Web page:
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Did you watch the Barbie film? Is it what you expected?

In recent conversation in our EDI group, our reactions ranged from we really, really didn’t like the film, to we loved it!

Discussing the film was a contrast from heavy weight books like Invisible Women, Fix The System Not The Women, and The Authority Gap, and helped most of us to access some new insight and meaning.

It’s fair to say that for many of us:

  • We found the film confusing
  • Neither Matriarchy or Patriarchy on their own looked appealing
  • We thought there were some great lines, at least one inspiring speech and some great acting
  • A disappointing ending.

We felt the film attracted men and the younger generation as well as women.

From this I’m wondering, is it possible to capitalise on the breadth of this audience, to enable a longer term societal shift where things are better for all of us?

Or is the film, fundamentally, like candy floss – it provides a feel good if confusing experience where different, fun and lightweight moments light up the audience.

Sadly however, very shortly after that, nothing is remembered and the film fades into insignificance.

The experience and impact of the Barbie film is over with no learning points, longer term changes or significant shifts in thinking.

For me, fundamentally, the film is about shifting from a pretend world, where women and men operate as pre-programmed dolls, to embracing the messy process of becoming fully human.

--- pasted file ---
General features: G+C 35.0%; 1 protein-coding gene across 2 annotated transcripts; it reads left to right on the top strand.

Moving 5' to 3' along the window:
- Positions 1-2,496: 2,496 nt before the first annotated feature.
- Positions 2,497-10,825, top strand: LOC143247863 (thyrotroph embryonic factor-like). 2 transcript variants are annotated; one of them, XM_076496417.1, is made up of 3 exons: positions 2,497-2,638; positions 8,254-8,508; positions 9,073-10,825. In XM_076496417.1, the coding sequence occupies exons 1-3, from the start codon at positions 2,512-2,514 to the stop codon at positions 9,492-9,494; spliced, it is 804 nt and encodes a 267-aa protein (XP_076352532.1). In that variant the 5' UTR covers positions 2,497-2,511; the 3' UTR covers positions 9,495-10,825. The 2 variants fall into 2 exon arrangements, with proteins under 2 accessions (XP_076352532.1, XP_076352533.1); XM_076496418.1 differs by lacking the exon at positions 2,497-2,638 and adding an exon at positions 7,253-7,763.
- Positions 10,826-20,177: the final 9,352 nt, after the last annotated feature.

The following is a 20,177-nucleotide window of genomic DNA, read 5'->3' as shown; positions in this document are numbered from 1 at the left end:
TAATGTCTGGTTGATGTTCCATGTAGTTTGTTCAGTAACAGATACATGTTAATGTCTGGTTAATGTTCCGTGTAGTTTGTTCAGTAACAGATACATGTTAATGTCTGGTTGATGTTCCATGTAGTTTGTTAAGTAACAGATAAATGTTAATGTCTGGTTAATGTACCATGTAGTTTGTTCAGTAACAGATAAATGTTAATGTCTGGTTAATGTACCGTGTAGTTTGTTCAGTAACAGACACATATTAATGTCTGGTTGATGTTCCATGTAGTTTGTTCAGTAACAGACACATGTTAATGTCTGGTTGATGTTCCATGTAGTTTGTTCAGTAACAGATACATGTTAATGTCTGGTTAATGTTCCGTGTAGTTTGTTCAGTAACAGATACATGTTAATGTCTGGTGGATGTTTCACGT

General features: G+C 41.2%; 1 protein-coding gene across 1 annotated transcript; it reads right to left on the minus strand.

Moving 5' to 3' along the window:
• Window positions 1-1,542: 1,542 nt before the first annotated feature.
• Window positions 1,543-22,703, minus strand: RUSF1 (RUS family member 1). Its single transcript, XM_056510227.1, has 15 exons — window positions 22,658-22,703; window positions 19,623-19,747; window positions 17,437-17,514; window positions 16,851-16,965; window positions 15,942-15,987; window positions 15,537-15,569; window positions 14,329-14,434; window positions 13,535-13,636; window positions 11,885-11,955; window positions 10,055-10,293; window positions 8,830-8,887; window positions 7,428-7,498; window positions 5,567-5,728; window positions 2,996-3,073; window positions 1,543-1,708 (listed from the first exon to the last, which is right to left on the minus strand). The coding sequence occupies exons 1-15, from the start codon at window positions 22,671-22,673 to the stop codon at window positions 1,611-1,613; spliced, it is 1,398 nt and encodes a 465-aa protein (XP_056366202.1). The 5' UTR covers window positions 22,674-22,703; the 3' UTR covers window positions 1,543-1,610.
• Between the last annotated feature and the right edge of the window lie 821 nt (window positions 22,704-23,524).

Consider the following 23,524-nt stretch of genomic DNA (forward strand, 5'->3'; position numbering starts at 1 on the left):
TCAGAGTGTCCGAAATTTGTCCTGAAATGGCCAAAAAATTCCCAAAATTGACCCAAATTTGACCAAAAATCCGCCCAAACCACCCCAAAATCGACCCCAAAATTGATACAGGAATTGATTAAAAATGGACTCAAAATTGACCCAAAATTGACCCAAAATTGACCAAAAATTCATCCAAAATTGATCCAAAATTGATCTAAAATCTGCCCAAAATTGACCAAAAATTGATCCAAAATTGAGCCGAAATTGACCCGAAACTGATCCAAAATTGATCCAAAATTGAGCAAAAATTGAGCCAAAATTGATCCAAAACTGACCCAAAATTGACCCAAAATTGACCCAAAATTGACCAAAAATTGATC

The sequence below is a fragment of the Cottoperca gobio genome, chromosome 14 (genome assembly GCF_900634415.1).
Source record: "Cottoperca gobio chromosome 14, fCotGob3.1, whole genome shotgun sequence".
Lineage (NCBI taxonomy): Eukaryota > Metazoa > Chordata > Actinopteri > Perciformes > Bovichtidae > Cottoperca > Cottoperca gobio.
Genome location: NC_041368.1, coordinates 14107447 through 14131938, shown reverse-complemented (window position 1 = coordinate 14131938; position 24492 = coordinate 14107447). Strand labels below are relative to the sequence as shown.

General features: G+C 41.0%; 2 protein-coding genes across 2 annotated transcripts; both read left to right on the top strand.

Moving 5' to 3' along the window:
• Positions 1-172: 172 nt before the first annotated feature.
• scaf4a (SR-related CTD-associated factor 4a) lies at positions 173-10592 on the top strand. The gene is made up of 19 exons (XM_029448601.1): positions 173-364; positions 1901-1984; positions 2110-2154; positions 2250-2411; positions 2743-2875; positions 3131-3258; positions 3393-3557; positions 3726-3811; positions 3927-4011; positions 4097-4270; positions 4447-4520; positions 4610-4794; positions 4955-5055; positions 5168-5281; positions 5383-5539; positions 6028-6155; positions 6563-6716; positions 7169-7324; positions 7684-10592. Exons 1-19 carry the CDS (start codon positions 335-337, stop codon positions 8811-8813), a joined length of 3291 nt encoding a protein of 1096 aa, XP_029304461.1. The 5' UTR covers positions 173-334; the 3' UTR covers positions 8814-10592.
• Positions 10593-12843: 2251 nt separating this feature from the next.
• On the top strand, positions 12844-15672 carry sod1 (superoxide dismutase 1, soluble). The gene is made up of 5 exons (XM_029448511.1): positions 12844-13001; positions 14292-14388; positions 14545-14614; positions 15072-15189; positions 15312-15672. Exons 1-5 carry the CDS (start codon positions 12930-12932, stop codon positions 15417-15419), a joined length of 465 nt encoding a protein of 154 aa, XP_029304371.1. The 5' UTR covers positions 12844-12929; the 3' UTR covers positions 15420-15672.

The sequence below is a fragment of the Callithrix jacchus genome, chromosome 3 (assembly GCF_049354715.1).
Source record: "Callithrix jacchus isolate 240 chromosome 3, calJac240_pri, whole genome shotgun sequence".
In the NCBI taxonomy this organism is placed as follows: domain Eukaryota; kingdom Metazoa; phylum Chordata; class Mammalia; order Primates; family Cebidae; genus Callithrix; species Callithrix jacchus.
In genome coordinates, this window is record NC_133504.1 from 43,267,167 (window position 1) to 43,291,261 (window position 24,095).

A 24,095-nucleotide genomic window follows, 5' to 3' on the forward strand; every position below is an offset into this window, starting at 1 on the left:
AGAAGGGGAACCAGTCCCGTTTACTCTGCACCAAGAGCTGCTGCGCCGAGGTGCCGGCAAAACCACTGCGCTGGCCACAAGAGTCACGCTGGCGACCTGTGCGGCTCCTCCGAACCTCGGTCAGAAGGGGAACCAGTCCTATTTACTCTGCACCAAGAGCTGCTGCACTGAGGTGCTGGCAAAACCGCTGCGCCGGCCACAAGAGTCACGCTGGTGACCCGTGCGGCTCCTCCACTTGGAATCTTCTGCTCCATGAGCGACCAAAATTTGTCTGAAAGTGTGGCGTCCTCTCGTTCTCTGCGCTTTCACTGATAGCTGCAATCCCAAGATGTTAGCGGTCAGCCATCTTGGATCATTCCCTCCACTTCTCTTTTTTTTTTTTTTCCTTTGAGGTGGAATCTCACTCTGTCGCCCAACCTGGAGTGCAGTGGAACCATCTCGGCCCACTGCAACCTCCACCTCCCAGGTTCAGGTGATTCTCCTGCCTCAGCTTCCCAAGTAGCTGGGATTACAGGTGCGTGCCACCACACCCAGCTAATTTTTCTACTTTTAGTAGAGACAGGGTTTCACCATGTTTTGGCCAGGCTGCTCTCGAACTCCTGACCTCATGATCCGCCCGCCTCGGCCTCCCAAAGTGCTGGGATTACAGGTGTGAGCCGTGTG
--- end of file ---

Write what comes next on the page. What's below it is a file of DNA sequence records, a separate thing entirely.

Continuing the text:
This is what I mean. At the start of the film the Barbie character is rigid, perfect and performing a script where, as a doll, she meets the needs and expectations of others.

As the film progresses, she moves away from this to become alive, able to relate to self and others and human.

She is released from the stereotype created by others and able to be fully herself.

Ken changes too. He moves from being in a supporting role, to taking his power, to learn that “power over” doesn’t always give him what he wants.

Most of us already know that it’s more complicated sharing power than we think.

We also already know that can be confusing, painful and difficult embracing being fully human. Sometimes the shortcut to engage with others as a stereotype or cardboard cut out character can seem attractive.

However it is my belief that only with genuine feelings can genuine relationships and partnerships with others come.

When we have the confidence to ditch the superficial, high energy, pink candyfloss where we are all the same and:

  • focus on being ourselves rather than meeting the expectations of others,
  • use our talents to make the difference we want to make,
  • inspire ourselves to be the person we already are and want to embrace more deeply.

When we do this, we cannot be reduced or homogenised into a plastic doll.

What long term, positive and attractive outcome would ditching the candyfloss give you?

And with a big thank you to all the members of the EDI Discussion Group who helped me develop my thinking for this blog!